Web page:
This is Tony, according to those who knew him best.

Anthony Bourdain et al. standing in a kitchen: Bourdain with the staff of Les Halles. © Martin Schoeller / AUGUST Bourdain with the staff of Les Halles.

Philippe Lajaunie (owner, Les Halles, where Bourdain had been executive chef): The first time I met him, he was in the kitchen and cooking. It was a cramped kitchen that had been designed back in the '70s, so it was kind of out of proportion. And he was very quiet. Almost timid. He had just worked a few years for an Italian restaurant, and at the beginning all of his specials were very Italian. So that was rattling my cage a little bit—it was a French restaurant!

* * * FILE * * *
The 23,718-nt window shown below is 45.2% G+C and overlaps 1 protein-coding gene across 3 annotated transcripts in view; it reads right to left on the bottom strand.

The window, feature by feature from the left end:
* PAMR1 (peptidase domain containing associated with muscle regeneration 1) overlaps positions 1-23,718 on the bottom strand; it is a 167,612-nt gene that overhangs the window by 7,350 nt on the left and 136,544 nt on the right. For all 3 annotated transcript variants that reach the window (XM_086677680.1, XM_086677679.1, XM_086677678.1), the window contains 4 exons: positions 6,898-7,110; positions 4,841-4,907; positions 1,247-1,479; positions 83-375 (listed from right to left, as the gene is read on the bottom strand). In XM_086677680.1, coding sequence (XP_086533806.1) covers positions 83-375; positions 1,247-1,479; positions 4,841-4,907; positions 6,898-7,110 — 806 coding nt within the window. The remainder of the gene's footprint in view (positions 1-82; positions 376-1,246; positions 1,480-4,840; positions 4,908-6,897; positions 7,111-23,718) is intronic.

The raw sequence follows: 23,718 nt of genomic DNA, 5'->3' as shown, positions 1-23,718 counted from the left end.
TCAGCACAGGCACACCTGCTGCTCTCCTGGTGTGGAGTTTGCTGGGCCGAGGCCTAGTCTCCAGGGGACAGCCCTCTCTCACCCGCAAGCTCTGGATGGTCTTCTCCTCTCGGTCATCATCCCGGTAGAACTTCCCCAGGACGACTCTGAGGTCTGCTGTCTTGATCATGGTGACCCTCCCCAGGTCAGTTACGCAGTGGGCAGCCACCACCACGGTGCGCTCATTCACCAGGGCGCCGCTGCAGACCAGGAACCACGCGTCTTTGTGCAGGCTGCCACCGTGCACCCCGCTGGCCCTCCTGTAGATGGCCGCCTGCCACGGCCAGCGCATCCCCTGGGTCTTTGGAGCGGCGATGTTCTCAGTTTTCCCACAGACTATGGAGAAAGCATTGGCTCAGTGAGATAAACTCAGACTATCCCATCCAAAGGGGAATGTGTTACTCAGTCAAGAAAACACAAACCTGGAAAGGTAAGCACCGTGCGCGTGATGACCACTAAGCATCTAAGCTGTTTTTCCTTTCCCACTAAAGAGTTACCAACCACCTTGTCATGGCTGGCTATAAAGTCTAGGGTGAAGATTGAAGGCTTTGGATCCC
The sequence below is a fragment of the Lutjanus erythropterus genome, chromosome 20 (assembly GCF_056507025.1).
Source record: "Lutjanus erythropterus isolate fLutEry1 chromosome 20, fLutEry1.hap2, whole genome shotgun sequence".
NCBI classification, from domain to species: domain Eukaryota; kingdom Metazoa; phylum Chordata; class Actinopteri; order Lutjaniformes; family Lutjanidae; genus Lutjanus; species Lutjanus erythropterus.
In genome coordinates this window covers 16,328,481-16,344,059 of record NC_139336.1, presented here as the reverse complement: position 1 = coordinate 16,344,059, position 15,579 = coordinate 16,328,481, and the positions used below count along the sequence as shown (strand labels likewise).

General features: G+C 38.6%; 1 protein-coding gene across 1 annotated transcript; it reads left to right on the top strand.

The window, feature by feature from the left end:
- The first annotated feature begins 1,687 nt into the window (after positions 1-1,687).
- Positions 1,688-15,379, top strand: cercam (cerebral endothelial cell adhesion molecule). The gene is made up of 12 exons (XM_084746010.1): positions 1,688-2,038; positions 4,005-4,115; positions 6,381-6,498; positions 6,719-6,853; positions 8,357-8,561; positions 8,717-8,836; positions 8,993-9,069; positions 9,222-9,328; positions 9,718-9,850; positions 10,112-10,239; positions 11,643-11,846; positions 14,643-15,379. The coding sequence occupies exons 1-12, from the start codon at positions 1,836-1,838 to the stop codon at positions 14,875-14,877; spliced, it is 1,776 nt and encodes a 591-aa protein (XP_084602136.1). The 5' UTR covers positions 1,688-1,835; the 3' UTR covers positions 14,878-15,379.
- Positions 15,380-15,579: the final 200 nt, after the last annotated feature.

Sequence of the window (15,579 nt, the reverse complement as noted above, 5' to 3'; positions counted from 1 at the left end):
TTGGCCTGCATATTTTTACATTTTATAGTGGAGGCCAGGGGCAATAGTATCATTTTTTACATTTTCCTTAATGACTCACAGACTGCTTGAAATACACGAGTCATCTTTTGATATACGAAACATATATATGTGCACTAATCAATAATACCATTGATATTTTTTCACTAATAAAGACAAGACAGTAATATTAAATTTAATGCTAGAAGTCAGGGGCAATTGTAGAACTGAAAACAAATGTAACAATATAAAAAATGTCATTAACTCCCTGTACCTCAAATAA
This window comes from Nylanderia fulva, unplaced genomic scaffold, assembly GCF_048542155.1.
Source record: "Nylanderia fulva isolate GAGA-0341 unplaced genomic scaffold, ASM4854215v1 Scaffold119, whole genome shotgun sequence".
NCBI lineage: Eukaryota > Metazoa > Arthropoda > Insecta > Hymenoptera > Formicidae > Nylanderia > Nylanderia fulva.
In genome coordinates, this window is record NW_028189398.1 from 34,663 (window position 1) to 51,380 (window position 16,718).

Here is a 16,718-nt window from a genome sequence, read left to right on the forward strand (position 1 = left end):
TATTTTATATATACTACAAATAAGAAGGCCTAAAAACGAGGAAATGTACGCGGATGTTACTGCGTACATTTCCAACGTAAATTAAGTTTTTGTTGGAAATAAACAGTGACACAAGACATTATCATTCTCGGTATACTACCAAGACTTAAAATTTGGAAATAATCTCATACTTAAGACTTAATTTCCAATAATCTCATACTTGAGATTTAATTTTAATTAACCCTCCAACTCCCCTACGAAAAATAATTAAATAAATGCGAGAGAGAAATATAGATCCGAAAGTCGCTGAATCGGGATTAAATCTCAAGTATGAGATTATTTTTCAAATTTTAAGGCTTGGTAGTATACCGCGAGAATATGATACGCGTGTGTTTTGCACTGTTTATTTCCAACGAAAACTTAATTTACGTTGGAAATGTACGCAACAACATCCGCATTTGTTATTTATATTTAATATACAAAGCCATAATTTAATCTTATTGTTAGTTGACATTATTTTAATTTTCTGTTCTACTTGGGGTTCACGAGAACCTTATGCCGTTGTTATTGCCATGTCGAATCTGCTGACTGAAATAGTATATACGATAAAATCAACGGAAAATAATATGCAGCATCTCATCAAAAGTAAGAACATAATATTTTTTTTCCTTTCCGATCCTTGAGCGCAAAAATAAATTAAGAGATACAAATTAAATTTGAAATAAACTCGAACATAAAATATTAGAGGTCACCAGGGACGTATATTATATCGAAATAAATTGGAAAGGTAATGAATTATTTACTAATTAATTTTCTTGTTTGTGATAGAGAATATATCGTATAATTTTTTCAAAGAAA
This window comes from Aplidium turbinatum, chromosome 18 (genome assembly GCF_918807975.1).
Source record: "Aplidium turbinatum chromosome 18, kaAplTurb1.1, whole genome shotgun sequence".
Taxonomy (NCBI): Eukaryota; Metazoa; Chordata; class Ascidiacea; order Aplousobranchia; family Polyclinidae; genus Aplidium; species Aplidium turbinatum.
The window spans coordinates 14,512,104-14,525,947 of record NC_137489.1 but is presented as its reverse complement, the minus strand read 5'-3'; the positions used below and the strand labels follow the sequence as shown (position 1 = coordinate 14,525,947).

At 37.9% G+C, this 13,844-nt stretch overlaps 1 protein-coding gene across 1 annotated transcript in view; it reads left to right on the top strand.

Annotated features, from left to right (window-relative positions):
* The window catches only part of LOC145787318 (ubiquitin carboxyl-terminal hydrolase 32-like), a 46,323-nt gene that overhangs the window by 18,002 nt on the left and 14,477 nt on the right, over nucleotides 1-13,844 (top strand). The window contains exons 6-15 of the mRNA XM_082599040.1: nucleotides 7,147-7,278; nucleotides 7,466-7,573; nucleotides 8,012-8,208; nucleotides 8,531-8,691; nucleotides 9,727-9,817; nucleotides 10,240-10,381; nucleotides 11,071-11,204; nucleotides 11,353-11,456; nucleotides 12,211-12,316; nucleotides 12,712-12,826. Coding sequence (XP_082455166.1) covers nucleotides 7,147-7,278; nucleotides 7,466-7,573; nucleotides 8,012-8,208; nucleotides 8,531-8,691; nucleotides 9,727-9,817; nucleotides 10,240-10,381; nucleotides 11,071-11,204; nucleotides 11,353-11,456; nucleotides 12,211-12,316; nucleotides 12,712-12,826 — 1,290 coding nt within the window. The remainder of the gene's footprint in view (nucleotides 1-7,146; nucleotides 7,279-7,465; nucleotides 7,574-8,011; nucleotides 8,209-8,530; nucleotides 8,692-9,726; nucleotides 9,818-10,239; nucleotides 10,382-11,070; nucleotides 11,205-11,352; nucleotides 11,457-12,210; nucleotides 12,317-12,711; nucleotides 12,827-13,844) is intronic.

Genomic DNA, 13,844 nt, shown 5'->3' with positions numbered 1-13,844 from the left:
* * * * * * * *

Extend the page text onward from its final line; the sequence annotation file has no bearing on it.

Jeremiah Tower (chef): I went by the restaurant, Les Halles, because I'd read [his memoir] Kitchen Confidential when it came out, and I was absolutely wowed by the book. And he asked me what I thought of Les Halles, and I said, "Well, it's a fairly terrible restaurant." And he loved that I said it.

Chris Bourdain (brother): I loved Les Halles. I miss it. Had he ever showed interest in cooking [when we were kids]? No, no, no, no, no, not at all. Zero, zero, zero.

Sam Goldman (childhood friend): The first time I met Tony was the winter of 1969. He was two grades behind me, which in high school made him an entirely different generation. He was new at our school, and this Bourdain kid was tiny. I remember we hazed him just a bit. The first Friday of our ski-club trips, we made him ride in the luggage rack.